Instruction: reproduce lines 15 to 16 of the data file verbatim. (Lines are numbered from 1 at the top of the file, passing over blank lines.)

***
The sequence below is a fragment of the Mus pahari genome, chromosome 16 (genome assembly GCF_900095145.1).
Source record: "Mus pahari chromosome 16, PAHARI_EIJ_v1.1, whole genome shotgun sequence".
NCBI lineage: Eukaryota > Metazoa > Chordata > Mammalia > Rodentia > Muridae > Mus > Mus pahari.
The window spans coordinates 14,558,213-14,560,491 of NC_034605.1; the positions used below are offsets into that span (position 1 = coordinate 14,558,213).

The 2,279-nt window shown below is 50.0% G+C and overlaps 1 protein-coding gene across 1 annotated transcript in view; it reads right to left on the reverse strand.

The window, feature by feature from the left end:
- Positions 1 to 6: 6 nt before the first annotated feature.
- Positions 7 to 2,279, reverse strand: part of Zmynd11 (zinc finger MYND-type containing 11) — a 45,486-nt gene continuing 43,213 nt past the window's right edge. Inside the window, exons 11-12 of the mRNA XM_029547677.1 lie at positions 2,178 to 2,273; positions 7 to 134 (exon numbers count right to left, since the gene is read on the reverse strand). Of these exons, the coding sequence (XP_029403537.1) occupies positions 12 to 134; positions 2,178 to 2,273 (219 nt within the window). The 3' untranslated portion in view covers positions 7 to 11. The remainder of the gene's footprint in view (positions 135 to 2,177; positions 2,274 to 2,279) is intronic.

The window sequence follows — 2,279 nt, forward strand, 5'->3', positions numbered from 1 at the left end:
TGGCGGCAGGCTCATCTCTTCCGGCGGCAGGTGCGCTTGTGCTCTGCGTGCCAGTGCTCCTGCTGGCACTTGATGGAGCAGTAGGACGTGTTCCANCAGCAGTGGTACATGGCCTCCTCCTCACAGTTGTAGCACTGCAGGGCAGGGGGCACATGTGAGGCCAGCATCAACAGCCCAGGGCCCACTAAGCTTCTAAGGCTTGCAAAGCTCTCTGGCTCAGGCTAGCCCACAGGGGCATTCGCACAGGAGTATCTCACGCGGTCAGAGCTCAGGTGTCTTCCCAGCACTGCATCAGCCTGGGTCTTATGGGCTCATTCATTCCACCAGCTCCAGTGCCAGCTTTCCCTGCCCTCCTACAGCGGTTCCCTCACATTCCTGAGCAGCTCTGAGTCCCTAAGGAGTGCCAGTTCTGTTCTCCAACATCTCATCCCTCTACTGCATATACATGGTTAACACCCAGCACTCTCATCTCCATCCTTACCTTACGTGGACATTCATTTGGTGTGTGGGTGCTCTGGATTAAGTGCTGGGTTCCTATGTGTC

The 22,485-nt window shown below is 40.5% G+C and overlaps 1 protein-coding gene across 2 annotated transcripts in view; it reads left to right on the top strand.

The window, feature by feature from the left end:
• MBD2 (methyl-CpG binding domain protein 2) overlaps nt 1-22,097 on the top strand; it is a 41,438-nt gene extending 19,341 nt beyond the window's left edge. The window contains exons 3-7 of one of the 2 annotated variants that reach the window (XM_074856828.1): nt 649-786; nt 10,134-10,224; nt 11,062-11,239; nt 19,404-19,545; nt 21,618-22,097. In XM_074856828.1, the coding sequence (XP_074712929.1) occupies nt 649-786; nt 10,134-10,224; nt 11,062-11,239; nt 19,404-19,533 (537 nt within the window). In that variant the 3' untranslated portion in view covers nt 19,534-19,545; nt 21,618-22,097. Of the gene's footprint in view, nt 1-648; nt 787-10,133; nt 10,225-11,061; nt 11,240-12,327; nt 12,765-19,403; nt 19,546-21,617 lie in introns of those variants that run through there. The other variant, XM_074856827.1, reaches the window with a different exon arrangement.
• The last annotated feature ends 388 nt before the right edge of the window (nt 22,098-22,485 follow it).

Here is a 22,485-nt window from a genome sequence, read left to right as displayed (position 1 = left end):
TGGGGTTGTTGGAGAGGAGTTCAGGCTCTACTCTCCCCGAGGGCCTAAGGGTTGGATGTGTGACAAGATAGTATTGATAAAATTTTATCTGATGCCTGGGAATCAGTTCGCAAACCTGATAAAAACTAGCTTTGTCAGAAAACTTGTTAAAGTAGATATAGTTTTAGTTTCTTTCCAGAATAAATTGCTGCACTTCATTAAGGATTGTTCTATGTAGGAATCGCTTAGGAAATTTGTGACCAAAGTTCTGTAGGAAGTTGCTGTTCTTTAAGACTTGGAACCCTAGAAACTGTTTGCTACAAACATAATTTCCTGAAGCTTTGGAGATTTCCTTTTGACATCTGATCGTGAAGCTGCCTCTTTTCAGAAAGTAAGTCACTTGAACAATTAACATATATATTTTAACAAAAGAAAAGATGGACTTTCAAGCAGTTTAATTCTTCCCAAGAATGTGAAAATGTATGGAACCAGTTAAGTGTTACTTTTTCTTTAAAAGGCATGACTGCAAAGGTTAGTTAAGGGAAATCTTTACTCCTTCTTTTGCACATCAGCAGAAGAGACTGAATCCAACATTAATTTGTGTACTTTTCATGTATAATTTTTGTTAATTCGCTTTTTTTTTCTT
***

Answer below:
Here is a 22,485-nt window from a genome sequence, read left to right as displayed (position 1 = left end):
TGGGGTTGTTGGAGAGGAGTTCAGGCTCTACTCTCCCCGAGGGCCTAAGGGTTGGATGTGTGACAAGATAGTATTGATAAAATTTTATCTGATGCCTGGGAATCAGTTCGCAAACCTGATAAAAACTAGCTTTGTCAGAAAACTTGTTAAAGTAGATATAGTTTTAGTTTCTTTCCAGAATAAATTGCTGCACTTCATTAAGGATTGTTCTATGTAGGAATCGCTTAGGAAATTTGTGACCAAAGTTCTGTAGGAAGTTGCTGTTCTTTAAGACTTGGAACCCTAGAAACTGTTTGCTACAAACATAATTTCCTGAAGCTTTGGAGATTTCCTTTTGACATCTGATCGTGAAGCTGCCTCTTTTCAGAAAGTAAGTCACTTGAACAATTAACATATATATTTTAACAAAAGAAAAGATGGACTTTCAAGCAGTTTAATTCTTCCCAAGAATGTGAAAATGTATGGAACCAGTTAAGTGTTACTTTTTCTTTAAAAGGCATGACTGCAAAGGTTAGTTAAGGGAAATCTTTACTCCTTCTTTTGCACATCAGCAGAAGAGACTGAATCCAACATTAATTTGTGTACTTTTCATGTATAATTTTTGTTAATTCGCTTTTTTTTTCTT